© Perisher Media
Adam Lambert, from Jindabyne, enjoys his time in the snow at Perisher.
Skiers and snowboarders are continuing to hit the slopes in Australia's ski resorts with spring providing conditions that have been described as the best in years.

Three big dumps of snow throughout August and early September have lead to the biggest recorded snow depth since 2000.

The snow depth recording at Spencers Creek, midway between Perisher Valley and Thredbo, was 239.7cm this week, just shy of the 262cm recorded in 2000.

This time last year, the snow depth at Spencers Creek was just 114.7cm, less than half of the current depth and well below the average maximum of 190cm in previous years.

© Alex Ellinghausen
The best snowfall in 17 years means many are still enjoying the slopes at Thredbo.
The snow season started earlier than expected in Perisher with good conditions meaning that skiers and snowboarders were able to hit the slopes a week before the traditional season start.

That early start has been met with a late finish, with Perisher announcing last week that they would extend the snow season by an extra week.

Perisher's sales and marketing manager Richard Phillips said that the season had been extended off the back of exceptional conditions.

"The front half of the season saw bitterly cold temperatures and fantastic snowmaking and the back half of winter has seen an incredible amount of snow fall which has been great," he said.

Mr Phillips said the conditions were much better than normal for this time of year.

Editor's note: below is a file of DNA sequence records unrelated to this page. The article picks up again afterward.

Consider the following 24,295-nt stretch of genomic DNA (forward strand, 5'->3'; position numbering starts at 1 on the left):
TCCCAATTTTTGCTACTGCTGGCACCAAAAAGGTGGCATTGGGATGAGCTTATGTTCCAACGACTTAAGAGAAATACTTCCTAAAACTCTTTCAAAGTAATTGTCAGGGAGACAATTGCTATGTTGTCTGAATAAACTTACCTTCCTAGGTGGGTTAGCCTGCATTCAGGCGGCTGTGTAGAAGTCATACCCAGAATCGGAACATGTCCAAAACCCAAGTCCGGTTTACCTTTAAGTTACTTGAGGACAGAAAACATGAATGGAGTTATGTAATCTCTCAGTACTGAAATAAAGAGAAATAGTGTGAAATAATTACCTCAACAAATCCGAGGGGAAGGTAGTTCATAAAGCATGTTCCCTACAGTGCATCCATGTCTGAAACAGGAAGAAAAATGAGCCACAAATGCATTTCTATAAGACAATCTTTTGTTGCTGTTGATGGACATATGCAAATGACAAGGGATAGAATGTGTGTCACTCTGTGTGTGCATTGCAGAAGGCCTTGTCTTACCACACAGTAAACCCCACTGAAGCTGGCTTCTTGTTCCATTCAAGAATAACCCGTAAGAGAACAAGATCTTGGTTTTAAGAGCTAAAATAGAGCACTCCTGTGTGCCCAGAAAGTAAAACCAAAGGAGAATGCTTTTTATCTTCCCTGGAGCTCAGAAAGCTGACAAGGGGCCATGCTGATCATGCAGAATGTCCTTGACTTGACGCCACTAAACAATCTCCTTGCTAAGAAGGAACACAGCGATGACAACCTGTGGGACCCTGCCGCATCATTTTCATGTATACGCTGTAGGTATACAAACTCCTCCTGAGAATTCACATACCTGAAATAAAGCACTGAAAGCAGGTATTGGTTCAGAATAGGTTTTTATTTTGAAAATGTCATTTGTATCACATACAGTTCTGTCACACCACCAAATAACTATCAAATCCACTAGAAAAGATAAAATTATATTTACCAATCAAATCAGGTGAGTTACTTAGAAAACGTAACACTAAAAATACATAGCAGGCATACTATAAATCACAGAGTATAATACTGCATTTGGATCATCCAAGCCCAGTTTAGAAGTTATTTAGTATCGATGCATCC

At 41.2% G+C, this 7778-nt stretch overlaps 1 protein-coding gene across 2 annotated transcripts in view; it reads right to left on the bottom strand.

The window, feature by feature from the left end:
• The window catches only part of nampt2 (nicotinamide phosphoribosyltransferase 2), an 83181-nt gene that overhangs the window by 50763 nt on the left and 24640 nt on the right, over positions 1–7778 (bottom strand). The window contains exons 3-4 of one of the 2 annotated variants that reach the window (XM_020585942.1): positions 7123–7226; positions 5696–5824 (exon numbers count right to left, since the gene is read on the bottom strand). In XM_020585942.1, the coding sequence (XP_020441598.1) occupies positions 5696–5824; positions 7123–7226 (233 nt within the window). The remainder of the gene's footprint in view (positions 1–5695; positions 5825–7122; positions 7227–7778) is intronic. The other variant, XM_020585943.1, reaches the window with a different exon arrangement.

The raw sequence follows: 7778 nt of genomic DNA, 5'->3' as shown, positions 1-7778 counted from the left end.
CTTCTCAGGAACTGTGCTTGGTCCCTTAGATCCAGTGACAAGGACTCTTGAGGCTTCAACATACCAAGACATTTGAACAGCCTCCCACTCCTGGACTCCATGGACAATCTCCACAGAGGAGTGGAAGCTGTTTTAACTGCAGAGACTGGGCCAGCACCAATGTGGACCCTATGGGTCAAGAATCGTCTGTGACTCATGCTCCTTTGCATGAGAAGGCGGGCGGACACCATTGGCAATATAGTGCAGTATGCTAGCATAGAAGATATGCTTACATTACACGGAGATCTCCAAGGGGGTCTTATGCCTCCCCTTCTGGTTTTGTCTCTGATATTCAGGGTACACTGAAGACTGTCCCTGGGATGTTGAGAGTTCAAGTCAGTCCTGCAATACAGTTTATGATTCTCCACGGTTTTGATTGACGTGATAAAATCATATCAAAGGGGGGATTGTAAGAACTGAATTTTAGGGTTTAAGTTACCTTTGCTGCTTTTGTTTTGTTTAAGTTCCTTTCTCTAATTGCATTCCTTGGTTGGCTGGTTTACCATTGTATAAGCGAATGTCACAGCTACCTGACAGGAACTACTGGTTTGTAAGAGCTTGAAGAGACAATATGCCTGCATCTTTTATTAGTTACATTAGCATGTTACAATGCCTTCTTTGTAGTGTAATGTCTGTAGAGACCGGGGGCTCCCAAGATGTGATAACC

"As you get into September, it does warm up and you get lots of sunny days but we've just had these winter storms rolling through which has just been wonderful."

Perisher experienced 1.4 metres of snow falling in the first week of spring with the third major snow dump of the season helping to boost conditions.

Nearby Thredbo has opted not to extend their snow season although there is currently plenty of snow on the slopes.

Communication's manager at Thredbo, Susie Diver, said that the large dump of snow at the start of spring meant the snow depth was much larger than usual.

"We always can expect snow really at anytime but the amount we've had over such a short period of time is just exceptional," she said. "We do get some snow falls in spring, but that one was a ripper."

She also said that the snow at the top of the mountain was likely to remain until December at least.

"There is so much snow up there so we'll definitely have snow at Christmas time around the peaks. There's serious amounts of snow so I don't think it will be thawing anytime soon."